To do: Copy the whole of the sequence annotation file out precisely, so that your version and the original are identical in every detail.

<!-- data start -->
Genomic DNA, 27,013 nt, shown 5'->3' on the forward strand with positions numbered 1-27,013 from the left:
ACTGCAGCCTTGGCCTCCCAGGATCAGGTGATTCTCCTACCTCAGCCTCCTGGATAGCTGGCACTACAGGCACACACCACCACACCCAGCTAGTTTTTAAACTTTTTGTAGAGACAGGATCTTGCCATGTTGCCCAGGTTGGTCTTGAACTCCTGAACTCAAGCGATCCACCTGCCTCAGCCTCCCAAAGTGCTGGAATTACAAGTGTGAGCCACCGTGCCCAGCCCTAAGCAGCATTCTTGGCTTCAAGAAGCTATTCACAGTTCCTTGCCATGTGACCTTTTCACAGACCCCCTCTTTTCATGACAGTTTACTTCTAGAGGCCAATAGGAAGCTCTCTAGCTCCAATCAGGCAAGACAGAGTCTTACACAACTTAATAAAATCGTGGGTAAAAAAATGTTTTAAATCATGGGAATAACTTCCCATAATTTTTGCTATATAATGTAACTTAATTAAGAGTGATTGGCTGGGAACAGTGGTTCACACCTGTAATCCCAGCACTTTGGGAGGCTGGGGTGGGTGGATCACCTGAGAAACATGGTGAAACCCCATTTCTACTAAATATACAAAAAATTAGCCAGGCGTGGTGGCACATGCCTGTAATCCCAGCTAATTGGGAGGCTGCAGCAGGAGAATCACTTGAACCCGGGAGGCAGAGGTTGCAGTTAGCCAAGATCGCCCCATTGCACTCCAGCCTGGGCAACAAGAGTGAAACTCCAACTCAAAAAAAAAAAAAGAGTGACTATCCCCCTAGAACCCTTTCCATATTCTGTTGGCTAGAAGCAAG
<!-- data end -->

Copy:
Genomic DNA, 27,013 nt, shown 5'->3' on the forward strand with positions numbered 1-27,013 from the left:
ACTGCAGCCTTGGCCTCCCAGGATCAGGTGATTCTCCTACCTCAGCCTCCTGGATAGCTGGCACTACAGGCACACACCACCACACCCAGCTAGTTTTTAAACTTTTTGTAGAGACAGGATCTTGCCATGTTGCCCAGGTTGGTCTTGAACTCCTGAACTCAAGCGATCCACCTGCCTCAGCCTCCCAAAGTGCTGGAATTACAAGTGTGAGCCACCGTGCCCAGCCCTAAGCAGCATTCTTGGCTTCAAGAAGCTATTCACAGTTCCTTGCCATGTGACCTTTTCACAGACCCCCTCTTTTCATGACAGTTTACTTCTAGAGGCCAATAGGAAGCTCTCTAGCTCCAATCAGGCAAGACAGAGTCTTACACAACTTAATAAAATCGTGGGTAAAAAAATGTTTTAAATCATGGGAATAACTTCCCATAATTTTTGCTATATAATGTAACTTAATTAAGAGTGATTGGCTGGGAACAGTGGTTCACACCTGTAATCCCAGCACTTTGGGAGGCTGGGGTGGGTGGATCACCTGAGAAACATGGTGAAACCCCATTTCTACTAAATATACAAAAAATTAGCCAGGCGTGGTGGCACATGCCTGTAATCCCAGCTAATTGGGAGGCTGCAGCAGGAGAATCACTTGAACCCGGGAGGCAGAGGTTGCAGTTAGCCAAGATCGCCCCATTGCACTCCAGCCTGGGCAACAAGAGTGAAACTCCAACTCAAAAAAAAAAAAAGAGTGACTATCCCCCTAGAACCCTTTCCATATTCTGTTGGCTAGAAGCAAG